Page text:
While we touched on this last week, we think it’s worth further consideration. Managing a medication schedule becomes more challenging for many people as they grow older. When we are younger, we might not take any daily pills, unless vitamins and supplements are in our day-to-day regimen. Usually these pills are taken early in our day and then we are free to go about our activities with no thought to pill schedules unless the doctor puts us on an antibiotic for a short period of time.
As we grow older, our doctor might put us on a little something for blood pressure, cholesterol, thyroid medication, or others. Gradually one pill every morning becomes several over the course of the day, some taken with food, some not, and before you know it you need those big pill organizers just to keep everything manageable and trackable!
Add to this equation forgetfulness and things can start going downhill quickly! For you as the family caregiver this can look like pill organizers that have random pills here and there throughout the system, or empty prescription bottles with no pills left to go into the organizer. Sometimes dementia creates paranoia, and your mom or dad might stop taking their pills because they think someone is trying to poison them. In this instance, they may pretend to take their pills and then spit them out a moment later.
There are several things you can try to help keep your loved ones on track with their maintenance medications. First, be sure they have an adequate pill sorter system that considers all the different times of the day they take their pills. There are lots of options for pill sorters and organizers, so do some digging and find the right one. There are even automated pill dispensers for the home that will give an alert when its time to take medications and then dispense the correct pills when a button is pushed. I won’t put a link here, but if you do a Google search on automated pill dispenser you will see lots of options. Some pharmacies will prepackage pills in long cellophane strips in the correct groupings so at the proper time you just go to the box and tear off the next blister pack. These can be very handy if your parent’s medications are highly consistent over time. Ask your pharmacist if this sounds like the right plan for you.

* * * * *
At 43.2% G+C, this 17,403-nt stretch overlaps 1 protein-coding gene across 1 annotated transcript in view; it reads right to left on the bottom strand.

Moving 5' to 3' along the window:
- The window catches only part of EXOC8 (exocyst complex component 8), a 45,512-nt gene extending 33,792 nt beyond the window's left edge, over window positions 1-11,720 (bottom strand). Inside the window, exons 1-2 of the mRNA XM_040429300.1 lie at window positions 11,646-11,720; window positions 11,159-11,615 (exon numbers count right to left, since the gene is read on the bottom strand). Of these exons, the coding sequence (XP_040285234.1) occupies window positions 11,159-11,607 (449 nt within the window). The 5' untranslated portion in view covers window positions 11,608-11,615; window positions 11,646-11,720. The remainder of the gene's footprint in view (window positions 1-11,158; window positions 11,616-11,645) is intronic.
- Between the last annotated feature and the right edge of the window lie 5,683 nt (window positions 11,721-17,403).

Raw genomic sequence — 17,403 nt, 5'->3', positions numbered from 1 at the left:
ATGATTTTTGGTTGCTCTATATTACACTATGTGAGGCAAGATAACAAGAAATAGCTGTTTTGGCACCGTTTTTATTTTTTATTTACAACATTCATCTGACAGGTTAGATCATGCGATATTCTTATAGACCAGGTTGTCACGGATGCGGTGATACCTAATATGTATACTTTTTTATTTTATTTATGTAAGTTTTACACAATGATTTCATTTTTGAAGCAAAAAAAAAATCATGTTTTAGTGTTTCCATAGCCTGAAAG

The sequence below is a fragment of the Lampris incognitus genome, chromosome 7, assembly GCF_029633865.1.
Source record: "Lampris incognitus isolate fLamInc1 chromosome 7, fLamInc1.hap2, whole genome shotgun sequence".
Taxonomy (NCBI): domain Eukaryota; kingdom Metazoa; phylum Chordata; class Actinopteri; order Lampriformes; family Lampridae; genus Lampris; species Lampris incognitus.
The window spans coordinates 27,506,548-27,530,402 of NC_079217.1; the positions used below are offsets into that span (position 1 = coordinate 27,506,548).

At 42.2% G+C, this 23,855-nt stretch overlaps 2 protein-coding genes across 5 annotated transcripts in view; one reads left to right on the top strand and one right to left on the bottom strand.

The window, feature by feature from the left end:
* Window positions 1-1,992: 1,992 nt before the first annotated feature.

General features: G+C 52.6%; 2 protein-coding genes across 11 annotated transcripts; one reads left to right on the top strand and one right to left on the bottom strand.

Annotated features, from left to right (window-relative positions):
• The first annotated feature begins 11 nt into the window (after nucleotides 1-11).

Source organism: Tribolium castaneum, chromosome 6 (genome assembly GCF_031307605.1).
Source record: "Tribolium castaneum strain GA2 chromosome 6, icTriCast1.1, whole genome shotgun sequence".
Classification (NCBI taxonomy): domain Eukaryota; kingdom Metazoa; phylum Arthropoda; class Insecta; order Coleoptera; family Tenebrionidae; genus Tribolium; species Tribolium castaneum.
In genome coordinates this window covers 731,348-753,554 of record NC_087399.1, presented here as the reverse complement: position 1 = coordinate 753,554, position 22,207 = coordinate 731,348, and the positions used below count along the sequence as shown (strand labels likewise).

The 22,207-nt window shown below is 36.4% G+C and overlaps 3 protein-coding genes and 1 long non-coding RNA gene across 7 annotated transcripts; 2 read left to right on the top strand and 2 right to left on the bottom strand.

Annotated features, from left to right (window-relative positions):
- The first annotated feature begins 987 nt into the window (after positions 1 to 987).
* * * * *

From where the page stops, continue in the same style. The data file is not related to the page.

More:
If you are present when your parent takes his or her medications and you think they are avoiding the doses, try to create a calm and pleasant environment when it is pill time. Find something enjoyable to watch on television or have “teatime” with a flavored tea or coffee. Create a routine each day that incorporates something your parent enjoys with taking the pills. If your parent’s doctor approves it, you can always crush the pills and put them in pudding, yogurt or applesauce to get the medication administered when nothing else works.
Missing a pill here or there might not seem like a big deal but having a strategy to keep your parents on their medication schedule is critically important to helping them live their best life possible as they grow older in your care.
Betsy and I hope you will join us this week here at Heart of the Caregiver and share your heart about staying on top of medication compliance.